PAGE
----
Organ system, evolution, evolutionary change, skeletal system, digestive system, humans
Change is an inevitable part of existence. Nothing will remain the same over a lengthened time period. All living organisms are a testament to this fact. The evolution of each organism provides an even more relevant indication. Evolutionary change can be exemplified through several means. Examining the organ system of two different living organisms can demonstrate evolutionary change.
[...] Examining the organ system of two different living organisms can demonstrate evolutionary change. Organ system definition An organ system may be defined as a group of organs that cooperate to perform a function. The organ system can vary between organisms. Nevertheless, most organisms have a few organ systems in common. The skeletal system, digestive system, and muscular system are examples. These systems vary in some manners, but carry out the same basic function in each organism. Additional organ systems may include the cardiovascular system, urinary system, reproductive system, nervous system, and integumentary system. [...]
[...] (Aiello and Wheeler) This also supports a theory provided in additional scientific research. It is believed the organ assisted in breaking down raw meat and the wisdom teeth were used to chew the food. (Hawks) Nevertheless, the organ can be seen as a proponent of evolutionary change. In summary, evolutionary change is shown through the skeletal system of the manatee and the digestive system of humans. Manatees display characteristics within their skeletal system that has obviously evolved over time. Humans have also revealed elements within the digestive system that support evolutionary change. [...]
[...] There are several additional organ systems and animals that will further promote the theory of evolutionary change. Further research is encouraged to refute and substantiate evolutionary change. Works Cited Aiello, Leslie C., and Peter Wheeler. "The expensive-tissue hypothesis: the brain and the digestive system in human and primate evolution." Current anthropology (1995): 199-221. Domning, Daryl P. "Evolution of manatees: a speculative history." Journal of Paleontology (1982): 599-619. Hawks, John, et al. "Recent acceleration of human adaptive evolution."Proceedings of the National Academy of Sciences 104.52 (2007): 20753-20758. [...]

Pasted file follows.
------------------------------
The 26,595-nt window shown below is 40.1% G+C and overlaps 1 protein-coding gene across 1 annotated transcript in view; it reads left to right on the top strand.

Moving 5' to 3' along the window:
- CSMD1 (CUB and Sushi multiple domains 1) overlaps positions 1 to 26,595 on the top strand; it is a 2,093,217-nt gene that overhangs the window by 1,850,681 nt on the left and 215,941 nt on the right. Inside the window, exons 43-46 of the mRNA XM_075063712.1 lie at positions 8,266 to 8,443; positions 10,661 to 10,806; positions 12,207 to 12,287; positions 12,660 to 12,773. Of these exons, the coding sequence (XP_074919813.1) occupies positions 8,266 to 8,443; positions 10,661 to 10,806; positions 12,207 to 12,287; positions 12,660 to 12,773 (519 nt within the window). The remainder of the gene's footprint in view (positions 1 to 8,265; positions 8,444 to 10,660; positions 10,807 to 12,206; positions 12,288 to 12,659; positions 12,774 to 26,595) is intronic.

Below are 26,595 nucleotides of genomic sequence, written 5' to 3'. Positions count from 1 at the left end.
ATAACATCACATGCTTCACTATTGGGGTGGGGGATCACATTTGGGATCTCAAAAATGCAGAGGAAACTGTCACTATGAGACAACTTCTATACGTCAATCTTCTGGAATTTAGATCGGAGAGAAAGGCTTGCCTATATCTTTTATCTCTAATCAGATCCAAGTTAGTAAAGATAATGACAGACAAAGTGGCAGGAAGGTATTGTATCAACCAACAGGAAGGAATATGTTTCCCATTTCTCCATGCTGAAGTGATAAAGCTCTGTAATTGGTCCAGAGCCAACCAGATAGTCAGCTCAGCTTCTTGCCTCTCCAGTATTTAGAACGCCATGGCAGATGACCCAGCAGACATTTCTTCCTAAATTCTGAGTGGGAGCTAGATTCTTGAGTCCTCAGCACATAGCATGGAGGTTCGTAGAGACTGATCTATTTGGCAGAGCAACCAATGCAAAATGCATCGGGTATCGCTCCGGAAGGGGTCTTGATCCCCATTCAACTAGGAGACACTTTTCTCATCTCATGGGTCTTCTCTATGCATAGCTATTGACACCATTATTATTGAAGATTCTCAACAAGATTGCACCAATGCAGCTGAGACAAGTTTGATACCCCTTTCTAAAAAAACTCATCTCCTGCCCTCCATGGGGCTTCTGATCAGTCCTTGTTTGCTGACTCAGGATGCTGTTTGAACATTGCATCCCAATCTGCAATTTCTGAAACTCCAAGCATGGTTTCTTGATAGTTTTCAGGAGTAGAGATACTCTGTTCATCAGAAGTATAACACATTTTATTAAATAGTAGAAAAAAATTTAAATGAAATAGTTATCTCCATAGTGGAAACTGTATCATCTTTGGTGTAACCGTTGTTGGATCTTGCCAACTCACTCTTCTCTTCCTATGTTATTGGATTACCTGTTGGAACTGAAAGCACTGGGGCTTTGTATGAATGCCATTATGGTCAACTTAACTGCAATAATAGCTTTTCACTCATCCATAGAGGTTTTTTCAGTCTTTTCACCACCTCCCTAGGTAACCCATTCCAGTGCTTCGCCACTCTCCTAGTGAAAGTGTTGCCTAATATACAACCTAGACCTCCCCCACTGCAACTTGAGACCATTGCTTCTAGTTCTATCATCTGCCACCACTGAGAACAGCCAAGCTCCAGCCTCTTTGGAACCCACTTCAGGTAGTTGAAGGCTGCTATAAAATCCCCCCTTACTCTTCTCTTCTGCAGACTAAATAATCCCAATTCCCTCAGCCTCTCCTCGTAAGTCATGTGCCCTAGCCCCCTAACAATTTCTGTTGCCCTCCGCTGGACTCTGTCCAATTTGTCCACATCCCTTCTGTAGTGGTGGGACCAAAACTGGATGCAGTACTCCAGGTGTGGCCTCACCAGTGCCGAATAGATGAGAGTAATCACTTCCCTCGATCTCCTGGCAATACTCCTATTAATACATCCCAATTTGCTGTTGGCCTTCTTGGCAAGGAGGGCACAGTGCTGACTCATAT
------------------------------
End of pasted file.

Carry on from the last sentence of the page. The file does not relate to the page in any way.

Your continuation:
[...] (Domning) Their current skeletal system illustrates evolution. The skeletal system is a system of bones and joints that support movement. Manatees have certain features that support hind limbs. Vestigial hip sockets are the best proof that the animal has evolved over time. Additionally, the animal has a rudimentary pelvis. (Scott) Nevertheless, the manatee has no hind limbs despite these features in their skeletal system. This suggests that the fully aquatic animal evolved from a land animal that had rear limbs. [...]
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